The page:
IMG_1420Our three nights in Kea were a ton of fun.  We went on a couple of long walks – to a lighthouse on a point past an ancient city ruin and another up into the hills.  We also did some work and had a few nice meals out.  I don’t think we had ever stopped in Kea for more than a night in the past so it was fun to explore and interesting to see how the town appears to be thriving despite the Greek economy.  It was entertaining as well to get our first taste of Med mooring on the town quay.  Med mooring involves putting the anchor out, backing into a cement quay (sea wall) and throwing two stern lines out – usually to the wait staff of the nearest taverna.  The first time we did it 16 years ago was also in Kea, we fouled a German boat’s anchor, everyone was screaming at us in several different languages and it was very dramatic.  This time it went well.  I forgot how fun it is to watch and help the other boats come in. We left Tuesday morning to head for the small island of Thermia.  We missed the natural hot springs although we were very close to them.  Tim did talk me into going for a swim to the shore that about killed us.  It is definitely early season!  So so cold.  At least we had the sense to wear our wetsuits and it was a great opportunity for me to get my heart rate up for a change of pace.  I’m sure it was the fastest I’ve ever swum in my life.  The next day we went on a nice hilly hike through farmland and lots of goats and sheep before leaving on a semi-rough sail to Syros.   We planned to anchor in the harbor, but upon arrival that didn’t appear to be an option.  We scoped out the fishing boat marina that seemed too small, skipped the town quay due to ferry traffic, and not wanting to med moor in the wind and ended up at another marina across from the city center.  The winds were blowing about 35 knots pushing Agility away from the dock as we pulled up to side tie with several people waiting to help us out.  There was some drama, but we came out relatively unscathed. Syros is a unique Greek Island.  It is the capital of the Cyclades and the past importance of that is reflected in the architecture, lots of marble, and a thriving port.  However, it’s an odd juxtaposition of cool architecture and a very industrial, ugly harbor.  The sewage treatment plant that was appearently dumping water back into the sea is the first thing visible upon entering the harbor.  We were tied up directly across from the electric plant’s two huge smoke stacks.  The marine shopping was excellent as were provisioning options.  We also enjoyed stopping by a wine shop operated by the grandson of the original owner that had recently celebrated their 100 year anniversary.  The grandson remodeled, but kept all of the old casks, marble, and beautiful wood carvings.  It was super cool.  However, I would not recommend the island as a vacation destination. This morning we woke up to the winds blowing us into the dock.  It didn’t seem wonderful to leave or to stay, but we managed to ease our way off the dock successfully.  Our 5 new fenders paid off, although they aged quickly. Now we are anchored by ourselves in a little harbor near Delos.  We’ll go explore Delos once the weather clears a tad and then head to Mykonos.  At the moment the weather is dreary, breezy and chilly without a clear ending in sight.  I’m preparing chicken with pesto, roasted red pepper, broccoli and zucchini noodles as a side for dinner.  I finished Boys in the Boat this morning and loved every minute of it.  Next book is My Struggle by Karl One Knausgaard.  I’ve been wanting to read it for awhile, but it never seemed like the right time.  Now seems perfect.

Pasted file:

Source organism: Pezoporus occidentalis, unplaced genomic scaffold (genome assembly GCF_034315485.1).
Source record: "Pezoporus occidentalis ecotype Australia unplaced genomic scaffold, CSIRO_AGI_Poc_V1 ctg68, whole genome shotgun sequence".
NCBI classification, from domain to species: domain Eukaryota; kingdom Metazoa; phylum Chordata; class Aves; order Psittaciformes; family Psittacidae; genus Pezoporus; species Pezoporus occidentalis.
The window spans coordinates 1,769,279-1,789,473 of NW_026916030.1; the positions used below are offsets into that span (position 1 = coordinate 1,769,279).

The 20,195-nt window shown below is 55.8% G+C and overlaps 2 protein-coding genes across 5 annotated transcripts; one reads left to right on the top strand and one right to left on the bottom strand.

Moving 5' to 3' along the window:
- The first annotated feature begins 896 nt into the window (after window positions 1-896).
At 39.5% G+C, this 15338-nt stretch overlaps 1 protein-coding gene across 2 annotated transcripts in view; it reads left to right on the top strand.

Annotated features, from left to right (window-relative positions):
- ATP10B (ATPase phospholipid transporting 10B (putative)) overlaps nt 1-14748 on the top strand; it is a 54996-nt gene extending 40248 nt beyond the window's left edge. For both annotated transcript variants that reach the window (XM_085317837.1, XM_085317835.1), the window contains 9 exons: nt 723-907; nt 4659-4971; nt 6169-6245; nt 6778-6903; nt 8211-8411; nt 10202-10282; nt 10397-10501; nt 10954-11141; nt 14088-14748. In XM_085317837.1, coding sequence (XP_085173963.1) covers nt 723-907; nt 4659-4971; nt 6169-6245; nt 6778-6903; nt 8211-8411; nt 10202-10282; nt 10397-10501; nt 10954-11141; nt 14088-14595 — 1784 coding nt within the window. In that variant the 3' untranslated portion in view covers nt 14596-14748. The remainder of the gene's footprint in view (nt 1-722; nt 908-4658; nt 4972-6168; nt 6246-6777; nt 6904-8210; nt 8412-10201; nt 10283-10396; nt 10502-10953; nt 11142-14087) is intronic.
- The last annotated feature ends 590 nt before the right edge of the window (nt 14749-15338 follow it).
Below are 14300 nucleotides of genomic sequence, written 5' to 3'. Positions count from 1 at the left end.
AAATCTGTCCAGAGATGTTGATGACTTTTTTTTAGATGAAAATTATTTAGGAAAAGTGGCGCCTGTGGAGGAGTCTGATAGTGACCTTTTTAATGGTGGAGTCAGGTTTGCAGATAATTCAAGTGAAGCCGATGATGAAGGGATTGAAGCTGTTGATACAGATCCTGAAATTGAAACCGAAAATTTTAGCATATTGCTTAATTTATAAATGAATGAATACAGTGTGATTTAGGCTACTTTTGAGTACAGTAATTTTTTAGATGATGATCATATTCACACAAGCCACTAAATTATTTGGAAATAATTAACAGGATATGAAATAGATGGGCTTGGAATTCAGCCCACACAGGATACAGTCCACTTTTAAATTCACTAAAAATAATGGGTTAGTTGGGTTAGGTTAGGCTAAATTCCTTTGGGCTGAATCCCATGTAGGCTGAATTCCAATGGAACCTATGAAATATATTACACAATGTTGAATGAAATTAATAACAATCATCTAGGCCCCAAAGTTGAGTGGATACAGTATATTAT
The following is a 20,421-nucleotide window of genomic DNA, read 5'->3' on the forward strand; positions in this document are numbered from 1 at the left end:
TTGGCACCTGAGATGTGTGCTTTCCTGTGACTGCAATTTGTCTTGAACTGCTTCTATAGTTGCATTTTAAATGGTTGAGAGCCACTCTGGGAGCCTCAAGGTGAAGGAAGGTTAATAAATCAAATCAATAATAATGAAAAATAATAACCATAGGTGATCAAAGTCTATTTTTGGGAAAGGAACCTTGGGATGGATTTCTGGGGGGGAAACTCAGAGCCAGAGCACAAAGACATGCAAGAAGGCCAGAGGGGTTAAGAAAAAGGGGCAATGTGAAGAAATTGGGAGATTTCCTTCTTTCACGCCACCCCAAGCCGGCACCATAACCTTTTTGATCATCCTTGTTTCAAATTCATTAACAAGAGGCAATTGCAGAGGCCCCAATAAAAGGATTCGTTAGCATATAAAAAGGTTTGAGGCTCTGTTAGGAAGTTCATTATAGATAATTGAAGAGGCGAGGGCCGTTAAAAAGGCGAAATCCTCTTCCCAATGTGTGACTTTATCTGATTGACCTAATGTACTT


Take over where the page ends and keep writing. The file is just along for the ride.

4 thoughts on “Syros

  1. Dianne Calvi

    I remember those mad med mooring moments! Loved reading about your adventures in Greece….brought back lots of good memories.

    1. Jerri

      It’s very quiet here this time of year. Wish we would run into the Calvis on the beach!
      Love being back here.

  2. Tom Metz

    Thanks for your detailed posts. It it pretty cool to to use Google Maps to find your island(s), locate them in the Med/Aegean Sea, and then zoom in. Pictures of the island are displayed on the left of the screen –gives a feel for the island. Pretty extensive ancient Greece ruins on Delos. website

    Good exploring, brave ones!

%d bloggers like this: